You Have to be a Detective

December 20, 2018

How much of your day do you spend tracking down missing information-or, worse, incorrect information?

The title of this piece is a repeated quote from a former colleague. We worked together in a practice that, shall we say, could have been more organized and cohesive. Often, to get the job done, you had to go through considerable contortions, especially if you wanted to job done right-and you’d sleep better at night if you did away with any notions of pursuing perfection.

The quote references one of the most frequent obstacles we faced: not having the information we needed. It was easier when info was just missing; the gap stood out as something that needed filling in. More often, however, it was a matter of having the wrong details-then, it was a lot easier to accept things at face value and proceed with either incomplete or false ideas in mind.

I wish I could say that in subsequent years away from that particular workplace this was no longer a problem. It has, at least, been far less of an issue in terms of radgroup-organization. That is, I haven’t had to be a detective anywhere near as frequently to figure out the policies, procedures, game-plans, etc. of my subsequent places of employment.

But being a detective is still overwhelmingly prevalent when it comes to figuring out what the heck the story is with the imaging studies we’re wrangling. Which is rather baffling, since this is a completely-avoidable issue that routinely impacts patient care-how on Earth is it allowed to go on?

More from Eric Postal: The Warnings Going Unheeded

Some of it is the result of sheer laziness, and has been around since before my time in the medical field. One classic: Even though every hospital’s orientation-program tells its staff over and over that “R/O [whatever]” is not an acceptable, let alone billable, reason-for-exam, stuff like “r/o malignancy” or “r/o trauma” is probably still supplied as the reason for almost half of the studies I see.

But at least those give us a vague clue as to why imaging was ordered-with the exception of the preposterous “r/o pain” that somehow still exists. And, even if it doesn’t give a clue, this still falls into the category of visibly-missing information: We see that there is no info given and know that we either have to go looking for some or proceed with awareness that we are flying blind.

What I’ve seen more frequently in recent years is the more insidious provision of misinformation, where we think we have been informed but have actually been misled. A common example is substituting “H/O” for “R/O.” “History of,” at least, is more billable than “Rule out,” so the bean-counters and paper-pushers are happier.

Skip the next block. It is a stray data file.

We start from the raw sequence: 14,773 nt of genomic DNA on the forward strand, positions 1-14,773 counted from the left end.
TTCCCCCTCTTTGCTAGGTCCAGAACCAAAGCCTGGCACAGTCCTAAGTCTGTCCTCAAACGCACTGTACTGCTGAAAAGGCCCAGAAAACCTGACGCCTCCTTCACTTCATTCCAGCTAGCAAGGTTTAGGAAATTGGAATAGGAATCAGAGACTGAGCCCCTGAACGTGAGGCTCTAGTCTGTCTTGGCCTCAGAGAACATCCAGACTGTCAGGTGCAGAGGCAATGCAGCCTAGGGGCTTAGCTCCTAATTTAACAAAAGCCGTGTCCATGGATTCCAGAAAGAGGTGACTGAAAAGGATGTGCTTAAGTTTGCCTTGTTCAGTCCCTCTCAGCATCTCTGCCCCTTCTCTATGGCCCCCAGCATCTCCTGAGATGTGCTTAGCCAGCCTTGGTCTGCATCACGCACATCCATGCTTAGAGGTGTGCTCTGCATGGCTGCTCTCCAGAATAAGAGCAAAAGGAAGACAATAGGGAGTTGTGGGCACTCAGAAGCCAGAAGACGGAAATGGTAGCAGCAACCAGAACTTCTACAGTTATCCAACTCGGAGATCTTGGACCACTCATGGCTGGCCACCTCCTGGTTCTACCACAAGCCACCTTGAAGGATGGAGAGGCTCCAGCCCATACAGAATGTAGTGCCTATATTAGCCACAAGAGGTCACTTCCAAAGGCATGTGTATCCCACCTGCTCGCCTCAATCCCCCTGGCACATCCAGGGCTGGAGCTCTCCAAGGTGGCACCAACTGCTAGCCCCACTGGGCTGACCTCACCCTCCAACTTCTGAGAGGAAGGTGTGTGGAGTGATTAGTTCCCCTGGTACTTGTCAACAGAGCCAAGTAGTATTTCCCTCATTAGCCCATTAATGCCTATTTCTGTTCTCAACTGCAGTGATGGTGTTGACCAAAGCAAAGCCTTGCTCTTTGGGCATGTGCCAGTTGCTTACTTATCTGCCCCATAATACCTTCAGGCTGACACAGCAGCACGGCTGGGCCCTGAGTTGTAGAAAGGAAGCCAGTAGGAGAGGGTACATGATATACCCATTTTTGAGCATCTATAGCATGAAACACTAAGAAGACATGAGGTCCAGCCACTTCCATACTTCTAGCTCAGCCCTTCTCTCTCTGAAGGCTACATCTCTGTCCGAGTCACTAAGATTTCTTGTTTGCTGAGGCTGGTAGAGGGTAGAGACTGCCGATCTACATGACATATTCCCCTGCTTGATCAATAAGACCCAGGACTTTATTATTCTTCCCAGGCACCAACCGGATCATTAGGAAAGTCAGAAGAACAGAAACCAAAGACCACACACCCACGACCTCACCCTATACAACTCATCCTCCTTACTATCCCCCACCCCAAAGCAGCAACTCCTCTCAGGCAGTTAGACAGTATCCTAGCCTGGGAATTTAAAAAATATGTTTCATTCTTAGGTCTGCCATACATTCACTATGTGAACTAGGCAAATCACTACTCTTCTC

The problem is that this often turns out to be an outright lie, or at best a guess on the part of the clinician. A head CT provided for (H/O) stroke, fracture, whatever, winds up meaning that the referring clinician thought there might be such pathology, or simply that the referrer knew that this reason-for-exam would be permitted and the scan she wanted to order would ensue.

Meanwhile, the rad receiving the study, taking such histories at face value, is being sandbagged as he’s been told there has been a stroke, fracture, whatever-except it’s not evident on the images he’s given. Does that mean he’s failing to identify a subtle abnormality? That someone else read a previous exam and wrongly diagnosed such pathology? That the patient had a stroke or fracture 20 years ago, rather than just now?

An example from my caseload this past week: Maxillofacial CT for “pain, s/p dental procedure.” No mention of what procedure, where it happened, or where the pain was. At least half of the time I spent on the case was trying to figure out where the area of interest was. Then, since the exam showed nothing acute, reluctantly signing off my pretty-much-normal report wondering what I’d missed.

Or another case this past week: A chest CT for “F/u nodule.” The patient had undergone a chest CTA the immediately-preceding day. Detective hat on, I proceeded to review the report of that scan, thinking that since there was no way we were doing a 1-day follow-up of a nodule, there must have been some kind of equivocal finding on the previous scan that the current study was supposed to clarify.

The previous report made no mention of a nodule. I went ahead and looked over the previous exam’s images: No motion artifact or anything that might have rendered such findings questionable. Again, I ultimately wound up spending about 50% of my time on the case just trying to figure out why it had been done before reading it out as unchanged from the preceding day, wondering what I’d missed.

(Later, when a PA wanted to talk about the case: Were the lymph nodes changed from another study 5 years earlier? I asked her what the nodule was supposed to be, and why the “reason for exam” said nothing about lymph nodes. Not only was she unaware of any nodule that had ever been identified or followed on the patient, but she clearly couldn’t care less that she’d been caught A) Introducing false information about a nodule into the patient record, B) not writing word one in the clinical history about the lymph nodes that were prompting the study, and C) ordering that the patient be needlessly radiated a second time when nodes could easily have been reviewed on the scan of the preceding day. I mean it; she was clearly not embarrassed by any of this.)

So much time and effort are wasted on such misadventures, it’s a miracle that more patients aren’t harmed in the process. How is this issue allowed to be so rampant? Shouldn’t there be at least as much effort put forward toward policing and correcting such careless referring-clinician behavior as there is to hassling conscientious rads over nitpicky QA stats?